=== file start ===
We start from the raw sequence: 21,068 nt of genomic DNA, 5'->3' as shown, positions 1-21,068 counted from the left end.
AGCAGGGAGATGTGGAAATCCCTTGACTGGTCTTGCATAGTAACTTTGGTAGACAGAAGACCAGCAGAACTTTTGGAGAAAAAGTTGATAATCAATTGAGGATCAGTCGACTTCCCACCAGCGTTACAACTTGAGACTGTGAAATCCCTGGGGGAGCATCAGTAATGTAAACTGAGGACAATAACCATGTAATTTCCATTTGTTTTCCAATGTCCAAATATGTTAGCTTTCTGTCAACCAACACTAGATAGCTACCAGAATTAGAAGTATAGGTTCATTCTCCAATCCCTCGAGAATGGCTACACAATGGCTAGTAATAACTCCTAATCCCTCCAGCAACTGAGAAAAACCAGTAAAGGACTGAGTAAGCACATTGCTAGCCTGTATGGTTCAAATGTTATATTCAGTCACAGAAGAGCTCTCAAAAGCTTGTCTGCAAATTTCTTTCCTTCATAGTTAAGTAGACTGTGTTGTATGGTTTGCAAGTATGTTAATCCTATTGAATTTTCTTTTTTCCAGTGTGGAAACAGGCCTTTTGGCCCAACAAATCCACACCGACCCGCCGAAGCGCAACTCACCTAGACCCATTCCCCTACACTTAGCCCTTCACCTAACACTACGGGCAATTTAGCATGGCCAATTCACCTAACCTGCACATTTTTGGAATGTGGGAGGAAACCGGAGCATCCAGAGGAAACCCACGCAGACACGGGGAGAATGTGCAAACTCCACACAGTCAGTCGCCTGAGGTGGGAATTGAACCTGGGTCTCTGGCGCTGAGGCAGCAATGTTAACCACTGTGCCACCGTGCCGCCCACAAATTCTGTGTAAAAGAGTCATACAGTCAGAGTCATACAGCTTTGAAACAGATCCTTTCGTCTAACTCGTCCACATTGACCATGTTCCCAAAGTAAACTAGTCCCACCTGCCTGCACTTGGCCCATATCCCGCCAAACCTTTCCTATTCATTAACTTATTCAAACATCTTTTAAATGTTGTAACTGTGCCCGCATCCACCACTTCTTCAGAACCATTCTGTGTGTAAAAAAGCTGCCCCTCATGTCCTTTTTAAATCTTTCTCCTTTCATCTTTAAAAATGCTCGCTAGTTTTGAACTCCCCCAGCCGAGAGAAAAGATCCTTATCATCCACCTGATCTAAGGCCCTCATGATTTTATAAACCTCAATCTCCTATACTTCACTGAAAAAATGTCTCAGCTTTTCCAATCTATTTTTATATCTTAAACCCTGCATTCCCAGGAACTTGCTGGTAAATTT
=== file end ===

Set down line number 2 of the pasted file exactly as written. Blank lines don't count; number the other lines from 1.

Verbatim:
AGCAGGGAGATGTGGAAATCCCTTGACTGGTCTTGCATAGTAACTTTGGTAGACAGAAGACCAGCAGAACTTTTGGAGAAAAAGTTGATAATCAATTGAGGATCAGTCGACTTCCCACCAGCGTTACAACTTGAGACTGTGAAATCCCTGGGGGAGCATCAGTAATGTAAACTGAGGACAATAACCATGTAATTTCCATTTGTTTTCCAATGTCCAAATATGTTAGCTTTCTGTCAACCAACACTAGATAGCTACCAGAATTAGAAGTATAGGTTCATTCTCCAATCCCTCGAGAATGGCTACACAATGGCTAGTAATAACTCCTAATCCCTCCAGCAACTGAGAAAAACCAGTAAAGGACTGAGTAAGCACATTGCTAGCCTGTATGGTTCAAATGTTATATTCAGTCACAGAAGAGCTCTCAAAAGCTTGTCTGCAAATTTCTTTCCTTCATAGTTAAGTAGACTGTGTTGTATGGTTTGCAAGTATGTTAATCCTATTGAATTTTCTTTTTTCCAGTGTGGAAACAGGCCTTTTGGCCCAACAAATCCACACCGACCCGCCGAAGCGCAACTCACCTAGACCCATTCCCCTACACTTAGCCCTTCACCTAACACTACGGGCAATTTAGCATGGCCAATTCACCTAACCTGCACATTTTTGGAATGTGGGAGGAAACCGGAGCATCCAGAGGAAACCCACGCAGACACGGGGAGAATGTGCAAACTCCACACAGTCAGTCGCCTGAGGTGGGAATTGAACCTGGGTCTCTGGCGCTGAGGCAGCAATGTTAACCACTGTGCCACCGTGCCGCCCACAAATTCTGTGTAAAAGAGTCATACAGTCAGAGTCATACAGCTTTGAAACAGATCCTTTCGTCTAACTCGTCCACATTGACCATGTTCCCAAAGTAAACTAGTCCCACCTGCCTGCACTTGGCCCATATCCCGCCAAACCTTTCCTATTCATTAACTTATTCAAACATCTTTTAAATGTTGTAACTGTGCCCGCATCCACCACTTCTTCAGAACCATTCTGTGTGTAAAAAAGCTGCCCCTCATGTCCTTTTTAAATCTTTCTCCTTTCATCTTTAAAAATGCTCGCTAGTTTTGAACTCCCCCAGCCGAGAGAAAAGATCCTTATCATCCACCTGATCTAAGGCCCTCATGATTTTATAAACCTCAATCTCCTATACTTCACTGAAAAAATGTCTCAGCTTTTCCAATCTATTTTTATATCTTAAACCCTGCATTCCCAGGAACTTGCTGGTAAATTT